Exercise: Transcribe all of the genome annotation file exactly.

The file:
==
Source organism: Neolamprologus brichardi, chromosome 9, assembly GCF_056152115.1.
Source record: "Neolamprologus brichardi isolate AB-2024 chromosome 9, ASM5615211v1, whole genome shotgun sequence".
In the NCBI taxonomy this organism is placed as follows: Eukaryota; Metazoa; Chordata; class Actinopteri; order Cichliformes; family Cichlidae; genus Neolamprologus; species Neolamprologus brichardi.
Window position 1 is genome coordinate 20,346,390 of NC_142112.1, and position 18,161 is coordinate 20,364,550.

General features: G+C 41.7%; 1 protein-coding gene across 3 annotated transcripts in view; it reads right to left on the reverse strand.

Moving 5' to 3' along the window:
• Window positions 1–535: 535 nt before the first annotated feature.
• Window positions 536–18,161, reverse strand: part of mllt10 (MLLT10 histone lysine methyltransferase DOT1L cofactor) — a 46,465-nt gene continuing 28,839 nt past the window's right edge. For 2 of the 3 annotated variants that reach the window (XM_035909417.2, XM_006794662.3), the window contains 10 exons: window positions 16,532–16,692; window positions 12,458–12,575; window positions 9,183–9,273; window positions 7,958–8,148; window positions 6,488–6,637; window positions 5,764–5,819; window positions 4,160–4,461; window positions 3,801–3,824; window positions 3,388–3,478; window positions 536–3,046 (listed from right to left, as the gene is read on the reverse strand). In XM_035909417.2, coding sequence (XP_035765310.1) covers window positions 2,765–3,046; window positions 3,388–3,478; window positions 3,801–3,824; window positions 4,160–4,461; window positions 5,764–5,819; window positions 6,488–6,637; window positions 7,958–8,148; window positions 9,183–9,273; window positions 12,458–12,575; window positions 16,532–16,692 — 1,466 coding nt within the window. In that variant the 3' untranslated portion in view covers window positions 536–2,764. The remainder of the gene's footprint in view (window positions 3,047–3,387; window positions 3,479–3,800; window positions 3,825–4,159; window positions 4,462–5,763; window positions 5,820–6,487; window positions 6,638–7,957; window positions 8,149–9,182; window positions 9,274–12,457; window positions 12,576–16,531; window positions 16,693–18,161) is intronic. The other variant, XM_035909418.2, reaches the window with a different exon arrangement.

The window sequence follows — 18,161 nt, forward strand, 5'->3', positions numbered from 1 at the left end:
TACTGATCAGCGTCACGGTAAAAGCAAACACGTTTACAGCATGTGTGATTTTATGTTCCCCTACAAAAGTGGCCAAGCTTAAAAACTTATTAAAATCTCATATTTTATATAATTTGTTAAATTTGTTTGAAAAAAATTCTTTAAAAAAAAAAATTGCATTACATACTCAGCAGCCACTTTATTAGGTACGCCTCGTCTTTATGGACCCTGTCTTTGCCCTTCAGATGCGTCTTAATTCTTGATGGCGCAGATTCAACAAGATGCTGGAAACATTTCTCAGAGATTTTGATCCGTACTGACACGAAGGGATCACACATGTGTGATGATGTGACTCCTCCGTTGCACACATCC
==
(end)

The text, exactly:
Source organism: Neolamprologus brichardi, chromosome 9, assembly GCF_056152115.1.
Source record: "Neolamprologus brichardi isolate AB-2024 chromosome 9, ASM5615211v1, whole genome shotgun sequence".
In the NCBI taxonomy this organism is placed as follows: Eukaryota; Metazoa; Chordata; class Actinopteri; order Cichliformes; family Cichlidae; genus Neolamprologus; species Neolamprologus brichardi.
Window position 1 is genome coordinate 20,346,390 of NC_142112.1, and position 18,161 is coordinate 20,364,550.

General features: G+C 41.7%; 1 protein-coding gene across 3 annotated transcripts in view; it reads right to left on the reverse strand.

Moving 5' to 3' along the window:
• Window positions 1–535: 535 nt before the first annotated feature.
• Window positions 536–18,161, reverse strand: part of mllt10 (MLLT10 histone lysine methyltransferase DOT1L cofactor) — a 46,465-nt gene continuing 28,839 nt past the window's right edge. For 2 of the 3 annotated variants that reach the window (XM_035909417.2, XM_006794662.3), the window contains 10 exons: window positions 16,532–16,692; window positions 12,458–12,575; window positions 9,183–9,273; window positions 7,958–8,148; window positions 6,488–6,637; window positions 5,764–5,819; window positions 4,160–4,461; window positions 3,801–3,824; window positions 3,388–3,478; window positions 536–3,046 (listed from right to left, as the gene is read on the reverse strand). In XM_035909417.2, coding sequence (XP_035765310.1) covers window positions 2,765–3,046; window positions 3,388–3,478; window positions 3,801–3,824; window positions 4,160–4,461; window positions 5,764–5,819; window positions 6,488–6,637; window positions 7,958–8,148; window positions 9,183–9,273; window positions 12,458–12,575; window positions 16,532–16,692 — 1,466 coding nt within the window. In that variant the 3' untranslated portion in view covers window positions 536–2,764. The remainder of the gene's footprint in view (window positions 3,047–3,387; window positions 3,479–3,800; window positions 3,825–4,159; window positions 4,462–5,763; window positions 5,820–6,487; window positions 6,638–7,957; window positions 8,149–9,182; window positions 9,274–12,457; window positions 12,576–16,531; window positions 16,693–18,161) is intronic. The other variant, XM_035909418.2, reaches the window with a different exon arrangement.

The window sequence follows — 18,161 nt, forward strand, 5'->3', positions numbered from 1 at the left end:
TACTGATCAGCGTCACGGTAAAAGCAAACACGTTTACAGCATGTGTGATTTTATGTTCCCCTACAAAAGTGGCCAAGCTTAAAAACTTATTAAAATCTCATATTTTATATAATTTGTTAAATTTGTTTGAAAAAAATTCTTTAAAAAAAAAAATTGCATTACATACTCAGCAGCCACTTTATTAGGTACGCCTCGTCTTTATGGACCCTGTCTTTGCCCTTCAGATGCGTCTTAATTCTTGATGGCGCAGATTCAACAAGATGCTGGAAACATTTCTCAGAGATTTTGATCCGTACTGACACGAAGGGATCACACATGTGTGATGATGTGACTCCTCCGTTGCACACATCC